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FYI

@videotron.ca

2 edits

2 recommendations

[E-mail] Comcast Mail servers hacked

34 Comcast mail servers are victims to one exploit. Not known if more than 34 servers were hacked.

NullCrew claims hack of Comcast mail servers
»www.databreaches.net/nullcrew-cl···servers/

"NullCrew did not dump any customer data in the paste."

Another article on it (ZDnet) claims passwords were also dumped. But I did not notice this in the data dump that I saw (I *think* they withheld that part of the data from the dump).

However, the exploit and the exploited servers were all posted online. Apparently Comcast took the mail servers down last night for a fix. It may be wise to change Email passwords in case some other group or people went exploring with the info given on how to exploit Comcast and got your passwords.

Just an FYI and a heads up.

See also ---> »UPDATE on COMCAST EMAIL HACK - READ THIS!
»[E-mail] Email issue not being resolved. Looking for suggestions....


mediaguy
Politically Incorrect
Premium
join:2014-01-22
Guitar Town

[E-mail] Re: Comcast Mail servers hacked

Thanks for the info! Just one more reason to NOT use the Comcast mail servers, either incoming or outgoing.


workablob

join:2004-06-09
Houston, TX
kudos:4
reply to FYI
I use Comcast SMTP server only as a smarthost but I am going to change my password asap.

Blob
--
Don't try to follow me, I have a cab waiting. EEEEEEEEradicator!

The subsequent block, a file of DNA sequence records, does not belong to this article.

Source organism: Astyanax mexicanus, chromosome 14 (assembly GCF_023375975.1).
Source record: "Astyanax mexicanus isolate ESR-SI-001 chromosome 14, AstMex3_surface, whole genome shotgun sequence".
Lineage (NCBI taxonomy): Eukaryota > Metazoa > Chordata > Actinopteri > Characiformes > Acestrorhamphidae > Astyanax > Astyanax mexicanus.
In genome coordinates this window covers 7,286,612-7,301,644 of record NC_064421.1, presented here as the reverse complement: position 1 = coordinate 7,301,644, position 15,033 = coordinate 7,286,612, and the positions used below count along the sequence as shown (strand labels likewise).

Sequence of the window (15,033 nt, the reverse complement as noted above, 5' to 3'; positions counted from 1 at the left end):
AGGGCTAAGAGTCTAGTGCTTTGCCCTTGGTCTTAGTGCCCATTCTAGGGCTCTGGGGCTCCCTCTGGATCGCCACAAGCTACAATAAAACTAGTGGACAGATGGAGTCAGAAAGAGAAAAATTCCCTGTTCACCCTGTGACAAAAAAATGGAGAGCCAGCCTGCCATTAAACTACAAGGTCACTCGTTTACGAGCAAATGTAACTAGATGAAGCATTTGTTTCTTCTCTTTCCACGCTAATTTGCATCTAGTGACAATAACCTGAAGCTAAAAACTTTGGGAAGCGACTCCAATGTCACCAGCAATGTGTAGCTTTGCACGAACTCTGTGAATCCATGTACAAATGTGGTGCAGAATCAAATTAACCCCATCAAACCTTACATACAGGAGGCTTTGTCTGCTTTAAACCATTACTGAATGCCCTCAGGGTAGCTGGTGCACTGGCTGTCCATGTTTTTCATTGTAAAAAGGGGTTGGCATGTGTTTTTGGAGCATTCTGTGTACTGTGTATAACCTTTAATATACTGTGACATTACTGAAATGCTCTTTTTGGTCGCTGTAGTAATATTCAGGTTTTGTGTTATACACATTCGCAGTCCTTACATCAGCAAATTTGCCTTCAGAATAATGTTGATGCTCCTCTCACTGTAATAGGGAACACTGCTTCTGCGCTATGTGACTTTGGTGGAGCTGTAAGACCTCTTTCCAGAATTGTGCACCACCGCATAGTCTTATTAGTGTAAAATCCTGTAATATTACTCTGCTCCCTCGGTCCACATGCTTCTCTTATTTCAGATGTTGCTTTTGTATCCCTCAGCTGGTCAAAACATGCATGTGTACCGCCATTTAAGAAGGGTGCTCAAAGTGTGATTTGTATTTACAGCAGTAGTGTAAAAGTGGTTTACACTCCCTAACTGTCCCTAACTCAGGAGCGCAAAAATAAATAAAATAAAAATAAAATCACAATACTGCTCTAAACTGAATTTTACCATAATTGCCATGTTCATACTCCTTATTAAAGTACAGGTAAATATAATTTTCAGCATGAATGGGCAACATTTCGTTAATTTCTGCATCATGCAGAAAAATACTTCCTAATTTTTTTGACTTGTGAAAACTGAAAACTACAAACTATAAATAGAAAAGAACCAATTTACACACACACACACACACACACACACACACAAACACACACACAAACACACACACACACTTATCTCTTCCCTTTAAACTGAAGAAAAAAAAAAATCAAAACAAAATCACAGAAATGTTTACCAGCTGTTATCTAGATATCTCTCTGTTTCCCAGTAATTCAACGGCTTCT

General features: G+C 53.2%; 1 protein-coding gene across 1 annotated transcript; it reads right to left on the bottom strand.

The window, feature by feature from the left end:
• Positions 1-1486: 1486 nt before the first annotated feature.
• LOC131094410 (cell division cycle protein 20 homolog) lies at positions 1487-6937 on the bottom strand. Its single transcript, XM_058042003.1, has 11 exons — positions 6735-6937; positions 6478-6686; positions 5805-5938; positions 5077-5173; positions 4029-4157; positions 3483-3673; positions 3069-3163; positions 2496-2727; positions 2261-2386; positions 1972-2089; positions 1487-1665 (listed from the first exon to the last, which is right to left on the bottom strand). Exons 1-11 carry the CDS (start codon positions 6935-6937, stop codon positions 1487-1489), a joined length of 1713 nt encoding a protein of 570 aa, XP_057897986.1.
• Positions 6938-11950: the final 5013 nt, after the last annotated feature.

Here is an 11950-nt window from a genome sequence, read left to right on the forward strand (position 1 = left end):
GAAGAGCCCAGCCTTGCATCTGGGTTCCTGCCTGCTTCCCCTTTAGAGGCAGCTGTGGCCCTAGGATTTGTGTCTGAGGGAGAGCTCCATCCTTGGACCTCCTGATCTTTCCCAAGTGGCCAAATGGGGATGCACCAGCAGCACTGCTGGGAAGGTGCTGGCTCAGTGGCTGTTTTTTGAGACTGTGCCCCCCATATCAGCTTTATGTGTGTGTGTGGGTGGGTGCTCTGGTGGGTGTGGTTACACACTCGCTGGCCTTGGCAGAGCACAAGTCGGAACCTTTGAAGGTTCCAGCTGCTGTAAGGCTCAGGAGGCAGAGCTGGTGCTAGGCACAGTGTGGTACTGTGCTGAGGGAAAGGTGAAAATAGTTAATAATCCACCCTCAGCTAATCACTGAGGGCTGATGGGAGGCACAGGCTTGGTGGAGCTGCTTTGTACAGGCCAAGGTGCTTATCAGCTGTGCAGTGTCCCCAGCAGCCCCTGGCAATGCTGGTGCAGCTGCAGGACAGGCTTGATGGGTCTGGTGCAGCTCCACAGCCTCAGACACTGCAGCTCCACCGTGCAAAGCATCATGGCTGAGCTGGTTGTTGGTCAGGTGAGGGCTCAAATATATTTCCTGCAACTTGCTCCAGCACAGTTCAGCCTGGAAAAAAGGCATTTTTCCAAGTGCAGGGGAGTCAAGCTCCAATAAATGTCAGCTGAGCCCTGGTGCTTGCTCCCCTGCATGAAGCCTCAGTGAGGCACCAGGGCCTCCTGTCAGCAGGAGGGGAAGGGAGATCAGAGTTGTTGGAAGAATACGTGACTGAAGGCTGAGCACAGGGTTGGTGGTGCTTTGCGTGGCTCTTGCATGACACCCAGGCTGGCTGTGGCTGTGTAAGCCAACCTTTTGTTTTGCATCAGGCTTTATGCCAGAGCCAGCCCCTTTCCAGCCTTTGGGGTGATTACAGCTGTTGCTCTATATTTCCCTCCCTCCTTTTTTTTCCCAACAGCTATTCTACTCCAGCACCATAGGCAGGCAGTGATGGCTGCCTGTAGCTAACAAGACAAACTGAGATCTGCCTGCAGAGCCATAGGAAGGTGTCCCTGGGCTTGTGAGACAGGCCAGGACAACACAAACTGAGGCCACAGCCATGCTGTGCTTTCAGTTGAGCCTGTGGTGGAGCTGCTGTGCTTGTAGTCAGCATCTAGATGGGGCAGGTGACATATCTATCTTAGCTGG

FYI

@videotron.ca

1 recommendation

If anyone in this forums gets, or notices, a reply by Comcast in regards to this please post it, and the link if possible.

What's also important here is Comcast ignoring the data breach they have had, and not informing their valued customers.


owlyn
Premium,MVM
join:2004-06-05
Newtown, PA
Thanks to this thread, I changed my PWs earlier this morning.

Further research indicates it may have been their internal email that was hacked.


NormanS
I gave her time to steal my mind away
Premium,MVM
join:2001-02-14
San Jose, CA
kudos:12
Reviews:
·SONIC.NET
·Pacific Bell - SBC
reply to FYI
said by FYI :

NullCrew claims hack of Comcast mail servers

NullCrew also claims, "Zimbra sucks, didn’t you know?"

Fascinating, considering that Zimbra was once a Yahoo! property, and Yahoo! has had several breaches of email security.

(In all fairness, Yahoo! sold Zimnbra to VMware, which later sold it to Telligent Systems.)
--
Norman
~Oh Lord, why have you come
~To Konnyu, with the Lion and the Drum


telcodad
Premium
join:2011-09-16
Lincroft, NJ
kudos:15

1 recommendation

reply to FYI
Karl has a news item on it now: »Hacker Group Claims Comcast Mail Server Hack


anonomeX

@comcast.net
reply to FYI
I have an account. The account has a default email address (username@...) associated with it, as well as the account password--which is not specific to email. So, is this supposed "hack" related to primary account/email data/passwords? or to secondary email addresses/passwords attached to an account? (or both) That's what I wonder about...


FYI

@videotron.ca
@anonomeX, who knows. Comcast doesn't care enough to even state anything.

Maybe all their servers are still owned. We just don't know. Not like they cared enough to addressed anyone's concerns or make a statement in regards to the hack.

Best to assume it's all still vulnerable and non-secure till they address it and inform people their accounts are safe.
Expand your moderator at work

kungFUchimp

join:2013-09-18
Philadelphia, PA
reply to FYI

Re: [E-mail] Comcast Mail servers hacked

I don't understand why giant companies like Comcast do not communicate a lick of anything when stuff like this happens.

I remember when I used to live in Canada, a small isp by the name of TekSavvy would send you emails well in advance -before any downtimes for server upgrades or whatever. I always appreciated a heads up. One of the things I took for granted.


telcodad
Premium
join:2011-09-16
Lincroft, NJ
kudos:15
said by kungFUchimp: